xml:space="preserve">
xml:space="preserve">
Advertisement
Advertisement

Carol Browner is back!  The former Environmental Protection Agency chief and Maryland resident has been tapped by President-elect Barack Obama to be his climate "czar."  She's pictured above, third from left, in the Associated Press photo of Obama's press conference in Chicago.

Head of EPA from 1993 to 2001, Browner has the distinction of being the longest serving administrator in the agency's at-times turbulent history.  (Remember Anne Gorsuch Burford and Rita Lavelle?)  Browner's also close to former Vice President Al Gore, the Nobel-winning advocate for urgent action on climate change.  She worked as an aide to Gore when he represented Tennessee in the Senate.

Advertisement

Since leaving government, Browner - a resident of Takoma Park - has been a principal of the Albright Group, a Washington consulting outfit formed by former Clinton Secretary of State Madeline Albright.  Browner headed up Obama's energy and environment transition team.  She also leads the board of the National Audubon Society.

It's not clear just how the White House council on energy and climate that she'll head will work with the long-established Council on Environmental Quality.    She'll also have to work with a high- powered Energy Secretary - Nobel-winning physicist Steven Chu (at right in photo), who now runs the Lawrence Berkeley National Laboratory in California.  Chu's apparently an outspoken advocate for energy conservation and renewables, having called coal is "worst nightmare," according to the Wall Street Journal's Environmental Capital blog.  So she should have an ally there.

Advertisement
Advertisement

Many wasted no time in praising her selection, though.  Environmental groups inside and outside the DC Beltway, issued laudatory statments.  So did the outgoing CEO of Wal-Mart, the mega-retailer that has charted a greener path in recent years.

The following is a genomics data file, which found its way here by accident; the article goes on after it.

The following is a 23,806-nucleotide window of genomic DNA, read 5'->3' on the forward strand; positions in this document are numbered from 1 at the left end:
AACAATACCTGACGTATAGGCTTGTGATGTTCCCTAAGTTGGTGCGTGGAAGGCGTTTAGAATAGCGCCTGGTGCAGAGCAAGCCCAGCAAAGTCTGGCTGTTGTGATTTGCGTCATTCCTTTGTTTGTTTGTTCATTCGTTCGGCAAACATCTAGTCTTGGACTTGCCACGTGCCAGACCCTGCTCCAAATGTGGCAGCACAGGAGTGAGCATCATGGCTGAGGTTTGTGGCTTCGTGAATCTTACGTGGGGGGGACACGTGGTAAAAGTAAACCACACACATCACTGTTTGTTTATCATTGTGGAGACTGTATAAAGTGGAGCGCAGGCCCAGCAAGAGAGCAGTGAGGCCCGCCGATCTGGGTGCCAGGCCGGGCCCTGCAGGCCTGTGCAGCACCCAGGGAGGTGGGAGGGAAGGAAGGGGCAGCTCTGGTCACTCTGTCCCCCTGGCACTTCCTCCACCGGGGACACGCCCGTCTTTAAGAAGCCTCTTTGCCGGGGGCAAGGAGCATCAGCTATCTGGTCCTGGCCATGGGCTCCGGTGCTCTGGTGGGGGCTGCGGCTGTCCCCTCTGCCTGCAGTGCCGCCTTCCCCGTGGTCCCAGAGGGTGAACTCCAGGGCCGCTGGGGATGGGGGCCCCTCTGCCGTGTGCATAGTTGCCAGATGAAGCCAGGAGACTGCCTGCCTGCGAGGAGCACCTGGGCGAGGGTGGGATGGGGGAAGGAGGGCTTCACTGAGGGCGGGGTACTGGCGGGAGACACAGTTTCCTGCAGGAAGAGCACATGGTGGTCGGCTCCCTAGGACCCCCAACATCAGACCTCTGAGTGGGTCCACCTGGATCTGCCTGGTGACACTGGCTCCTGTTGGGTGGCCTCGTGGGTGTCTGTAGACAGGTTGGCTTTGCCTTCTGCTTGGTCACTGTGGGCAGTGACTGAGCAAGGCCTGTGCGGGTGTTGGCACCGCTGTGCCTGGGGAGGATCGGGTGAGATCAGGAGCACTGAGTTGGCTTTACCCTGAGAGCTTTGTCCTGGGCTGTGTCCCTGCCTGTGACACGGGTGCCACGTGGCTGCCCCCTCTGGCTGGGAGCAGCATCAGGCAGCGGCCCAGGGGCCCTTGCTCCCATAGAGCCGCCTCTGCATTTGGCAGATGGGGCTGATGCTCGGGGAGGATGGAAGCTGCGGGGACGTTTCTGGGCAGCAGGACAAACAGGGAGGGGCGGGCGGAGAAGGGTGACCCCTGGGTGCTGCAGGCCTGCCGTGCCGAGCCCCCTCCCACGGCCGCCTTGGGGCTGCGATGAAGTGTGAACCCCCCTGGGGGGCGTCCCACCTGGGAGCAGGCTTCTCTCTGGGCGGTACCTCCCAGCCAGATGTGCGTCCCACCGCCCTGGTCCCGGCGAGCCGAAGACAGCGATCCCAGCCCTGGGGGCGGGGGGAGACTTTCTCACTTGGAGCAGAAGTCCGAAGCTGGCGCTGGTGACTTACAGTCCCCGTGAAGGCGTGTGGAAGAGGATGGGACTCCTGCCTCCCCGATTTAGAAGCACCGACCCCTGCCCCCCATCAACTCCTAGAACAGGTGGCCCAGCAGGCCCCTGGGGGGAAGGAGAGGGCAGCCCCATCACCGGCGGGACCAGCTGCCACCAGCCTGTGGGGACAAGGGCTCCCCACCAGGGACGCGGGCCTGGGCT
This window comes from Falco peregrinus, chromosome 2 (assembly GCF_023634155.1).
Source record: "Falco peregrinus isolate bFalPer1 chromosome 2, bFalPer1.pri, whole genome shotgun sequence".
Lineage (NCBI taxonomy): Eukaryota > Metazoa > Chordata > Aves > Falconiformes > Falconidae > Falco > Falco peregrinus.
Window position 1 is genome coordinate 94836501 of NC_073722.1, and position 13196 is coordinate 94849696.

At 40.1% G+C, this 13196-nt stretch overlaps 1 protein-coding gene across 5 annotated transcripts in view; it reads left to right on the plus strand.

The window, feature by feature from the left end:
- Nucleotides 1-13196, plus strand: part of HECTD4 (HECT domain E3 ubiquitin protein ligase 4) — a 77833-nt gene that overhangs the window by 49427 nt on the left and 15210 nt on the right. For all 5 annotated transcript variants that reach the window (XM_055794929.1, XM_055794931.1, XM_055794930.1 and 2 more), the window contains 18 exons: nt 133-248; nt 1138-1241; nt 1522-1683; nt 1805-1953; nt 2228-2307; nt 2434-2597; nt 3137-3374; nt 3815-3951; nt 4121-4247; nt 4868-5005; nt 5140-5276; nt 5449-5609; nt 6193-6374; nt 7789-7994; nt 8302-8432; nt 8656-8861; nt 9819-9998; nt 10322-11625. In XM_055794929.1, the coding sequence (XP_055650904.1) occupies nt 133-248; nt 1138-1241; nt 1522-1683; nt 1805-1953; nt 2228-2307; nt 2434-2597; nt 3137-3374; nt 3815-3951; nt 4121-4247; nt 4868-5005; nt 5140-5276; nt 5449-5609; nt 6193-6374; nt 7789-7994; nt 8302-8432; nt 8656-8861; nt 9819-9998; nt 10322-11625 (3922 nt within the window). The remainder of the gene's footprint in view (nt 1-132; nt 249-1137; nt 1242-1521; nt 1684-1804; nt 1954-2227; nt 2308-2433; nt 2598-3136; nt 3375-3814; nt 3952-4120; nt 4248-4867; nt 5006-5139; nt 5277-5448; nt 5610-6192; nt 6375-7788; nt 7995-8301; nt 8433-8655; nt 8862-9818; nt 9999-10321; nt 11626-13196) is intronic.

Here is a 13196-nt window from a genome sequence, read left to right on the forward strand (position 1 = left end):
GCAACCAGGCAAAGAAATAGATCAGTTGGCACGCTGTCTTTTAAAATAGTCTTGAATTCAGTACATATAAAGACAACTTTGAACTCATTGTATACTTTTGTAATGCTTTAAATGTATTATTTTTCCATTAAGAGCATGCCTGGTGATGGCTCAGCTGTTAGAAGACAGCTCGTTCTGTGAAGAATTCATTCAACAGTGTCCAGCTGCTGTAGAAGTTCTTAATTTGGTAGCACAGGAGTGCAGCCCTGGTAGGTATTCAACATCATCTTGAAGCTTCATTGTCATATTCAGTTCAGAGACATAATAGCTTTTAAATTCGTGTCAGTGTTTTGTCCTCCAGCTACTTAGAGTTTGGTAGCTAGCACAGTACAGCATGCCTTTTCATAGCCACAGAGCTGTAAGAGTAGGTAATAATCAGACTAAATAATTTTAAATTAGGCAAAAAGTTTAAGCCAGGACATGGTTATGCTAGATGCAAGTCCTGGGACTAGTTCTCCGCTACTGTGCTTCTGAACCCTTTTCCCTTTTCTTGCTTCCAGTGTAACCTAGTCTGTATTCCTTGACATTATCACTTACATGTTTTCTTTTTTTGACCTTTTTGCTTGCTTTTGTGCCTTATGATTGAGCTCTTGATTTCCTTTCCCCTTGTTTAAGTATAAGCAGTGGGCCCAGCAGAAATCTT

Browner had a reputation while at EPA of forging compromises with the industries her agency was supposed to regulate, but there still were plenty of legal and political battles, particularly over controlling air pollution.  Conservatives and some other business leaders may not be as thrilled by her return to government.

She also brings baggage of another sort - her husband, former New York congressman Tom Downey, is a lobbyist whose firm has clients with energy interests.  Obama has laid down a hard line against lobbyist ties in his administration; a transition spokesperson was quoted in the New York Times saying that appointees will have to recuse themselves from issues involving spouses, and spouses will be barred from lobbying relevant agencies.

Rounding out Obama's green team, he announced Lisa Jackson, (next to Obama in photo) former New Jersey environmental regulator, as his choice to run EPA.  Jackson, who would be the first African-American to head the agency, is chief of staff to New Jersey Gov. John Corzine.  But the Princeton educated chemical engineer has a resume that includes stints at EPA and in New Jersey's environmental agency before being tapped to run it two years ago.  She's worked there to reduce the state's greenhouse gases.

The Chesapeake Bay Foundation issued a statement shortly after her selection was announced, with CBF President Will Baker quoted saying that her extensive state and federal experience "should position her well for cleaning up the nation's pollution problems, and the Chesapeake Bay."  CBF has threatened to sue EPA for not pushing the bay cleanup more aggressively.

Some environmentalists in New Jersey are not that thrilled with Jackson, either.  A Pro Publica story story jointly published by Politico outlines how critics thought she had been "too close to industry, withheld information from the public—and fallen well short of the pledge she made when taking office in February 2006 to fix the state's beleaguered toxic waste program."  Others, though, said she was overruled by the governor on some of the issues for which she's now being faulted, according to this Associated Press story in Forbes.com

Advertisement
Advertisement
Advertisement
Advertisement
Advertisement
Advertisement
Advertisement